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Fan Guide to Refereeing Part 2: Handling, Offside, and Advantage

Here are some guidelines for why refs do what they do (whether we agree with them or not).

John A. Babiak - @Photog_JohnB

For those that missed Part 1 (covering VAR and yellow/red cards), you can find it here. A reminder of my caveats: first, I am not a ref, I’ve taken no refereeing classes, and all statements below are my understanding of the rules after many years of reading ref forums. If I get something wrong, feel free to point it out. Second, I fully understand that there are a number of fans (me included) who know very well the ref got it right and will still boo at times, both in an attempt to influence the ref for the rest of the game and just as an outlet for frustration. This column is not meant to stop that, just to explain so you know when you’re booing because the ref got it wrong and when you’re booing because you’re annoyed the ref got it right.


The key rule in soccer is that you can’t use your hands (goalkeepers aside), right? Well, that doesn’t mean that every time the ball touches a hand it’s a foul. The ref will take into account if the ball moved to the hand or if the hand moved to the ball and how close the ball was when it was kicked (or headed).

The real key to the rule is that it has to be a deliberate act of handling. Deliberate in this case means either moving the hand towards the ball or having the hand in a position that’s not “natural” for the play being made.

If a defender has his arms at his sides and the ball hits his hand, that’s not a foul. If the defender has his arm outstretched for balance and the attacker directly in front of him kicks the ball into his arm that’s (probably) not a foul as there was no time to react.

BUT if the defender dives on the ground with his arms overhead trying to block a shot and the shot hits his hands or arms, that’s a foul. He didn’t deliberately play the ball with his arm, but he did deliberately put his arms in an unnatural position. This is why you’ll see some defenders clasp their arms behind their back when defending in the box, to show the ref that their arms are out of the play so any incidental contact won’t be called.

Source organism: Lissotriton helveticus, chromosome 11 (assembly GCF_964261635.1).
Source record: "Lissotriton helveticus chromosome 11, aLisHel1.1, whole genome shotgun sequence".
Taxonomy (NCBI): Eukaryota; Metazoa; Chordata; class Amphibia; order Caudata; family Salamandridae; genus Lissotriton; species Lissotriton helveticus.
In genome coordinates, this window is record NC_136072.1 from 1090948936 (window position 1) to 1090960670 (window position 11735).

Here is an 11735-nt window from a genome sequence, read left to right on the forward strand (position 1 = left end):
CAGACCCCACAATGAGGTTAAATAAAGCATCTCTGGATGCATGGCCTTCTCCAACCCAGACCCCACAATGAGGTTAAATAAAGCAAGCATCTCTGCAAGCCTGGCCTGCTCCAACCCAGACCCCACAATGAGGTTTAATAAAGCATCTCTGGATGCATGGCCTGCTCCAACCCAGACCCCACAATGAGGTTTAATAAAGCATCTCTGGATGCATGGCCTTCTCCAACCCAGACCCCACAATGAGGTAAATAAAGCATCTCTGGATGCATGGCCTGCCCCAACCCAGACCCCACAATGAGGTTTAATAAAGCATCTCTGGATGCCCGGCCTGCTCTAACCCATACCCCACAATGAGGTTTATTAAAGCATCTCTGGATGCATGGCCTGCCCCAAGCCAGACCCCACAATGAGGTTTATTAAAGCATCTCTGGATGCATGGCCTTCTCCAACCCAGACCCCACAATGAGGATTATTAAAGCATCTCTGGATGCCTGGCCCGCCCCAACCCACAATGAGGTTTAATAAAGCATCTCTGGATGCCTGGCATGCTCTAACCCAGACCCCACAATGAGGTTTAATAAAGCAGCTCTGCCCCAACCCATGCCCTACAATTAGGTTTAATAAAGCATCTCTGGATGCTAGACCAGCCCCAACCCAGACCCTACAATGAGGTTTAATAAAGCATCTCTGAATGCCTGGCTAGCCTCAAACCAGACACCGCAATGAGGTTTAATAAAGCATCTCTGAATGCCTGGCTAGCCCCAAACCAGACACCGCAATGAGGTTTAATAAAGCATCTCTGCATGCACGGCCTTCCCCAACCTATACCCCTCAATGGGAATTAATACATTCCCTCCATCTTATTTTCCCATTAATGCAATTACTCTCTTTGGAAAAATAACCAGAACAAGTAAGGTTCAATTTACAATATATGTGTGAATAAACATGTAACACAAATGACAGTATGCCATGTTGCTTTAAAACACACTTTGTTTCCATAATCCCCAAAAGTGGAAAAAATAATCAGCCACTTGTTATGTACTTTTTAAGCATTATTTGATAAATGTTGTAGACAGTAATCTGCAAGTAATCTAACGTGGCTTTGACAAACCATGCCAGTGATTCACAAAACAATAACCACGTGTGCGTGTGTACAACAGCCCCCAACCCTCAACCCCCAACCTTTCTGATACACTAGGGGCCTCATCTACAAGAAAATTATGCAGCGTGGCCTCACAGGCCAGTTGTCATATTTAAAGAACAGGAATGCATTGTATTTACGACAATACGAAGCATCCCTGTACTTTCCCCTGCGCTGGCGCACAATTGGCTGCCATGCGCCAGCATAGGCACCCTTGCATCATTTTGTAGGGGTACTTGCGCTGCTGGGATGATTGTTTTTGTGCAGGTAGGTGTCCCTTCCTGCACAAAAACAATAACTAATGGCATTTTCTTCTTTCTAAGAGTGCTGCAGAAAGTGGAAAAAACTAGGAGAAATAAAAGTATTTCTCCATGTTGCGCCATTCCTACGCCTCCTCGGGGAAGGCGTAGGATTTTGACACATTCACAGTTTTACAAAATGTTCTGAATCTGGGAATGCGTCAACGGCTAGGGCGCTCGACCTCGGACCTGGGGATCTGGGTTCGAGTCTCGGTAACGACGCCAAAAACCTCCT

Offside seems really straightforward but it becomes easy to get confused during play. A player is offside if, when his teammate played the ball, there are not at least two defenders between him and the goal line (being even counts as between).

There are three exceptions where this doesn’t apply.

  1. If the player receiving the ball is in his own half of the field when the ball is played, he can’t be offside.
  2. The second, if the player receiving the ball is behind the ball when it’s played he can’t be offside.
  3. The third, there’s no offside on a goal kick or throw-in.

Where things tend to get tricky is when the goalkeeper comes out. The general rule of thumb is that a player has to be even with the last defender, because 99% of the time the goalkeeper is behind the defender, which makes two defenders. If the keeper isn’t in his normal position, it becomes the second defender the attacker has to be even with.

Another place where people get tripped up is that offside only applies when the ball is played by a teammate. If a defender deliberately plays a ball, the attackers can’t be offside. (It must be a deliberate play though, a random deflection off a defender doesn’t count.)

The last piece of the puzzle is passive offside. A player is only called for offside if they are actively involved in the play. Actively involved is defined as interfering with an opponent, interfering with the play, or gaining an advantage from being offside. This is why, when a player is clearly offside on a long ball, the ref won’t signal for offside until the player actually plays the ball.

It’s also how a player can be offside near the goal but if he doesn’t play the ball or block the goalkeeper from playing the ball offside, it isn’t called if a goal is scored. That same player would be called for offside, though, if the shot rebounded off the goalpost and the offside player knocks it in as he gained an advantage from his position.


The last area I want to cover is the idea of advantage. If you ever see a clear foul that isn’t called but you see the ref following the play with his arm up in the air (until recently the signal was both arms in the air), that’s the ref acknowledging the foul but deciding that the fouled team has a better advantage in keeping the play going than stopping play for a free kick.

Quite often I look at that judgement and wonder what the ref is thinking (or vice versa, wondering why he didn’t call advantage when it was clearly the better call) but it’s a legitimate call. The ref can call advantage on any foul, though you will almost never see it on something that would be a penalty or a red card as it’s hard to justify that any continuing play is better than a PK or a send off. On a yellow card foul, the ref may call advantage, but he can then come back and issue the yellow at the next stoppage of play (but not after that stoppage). So advantage isn’t a get out of jail free call for the player who committed the foul.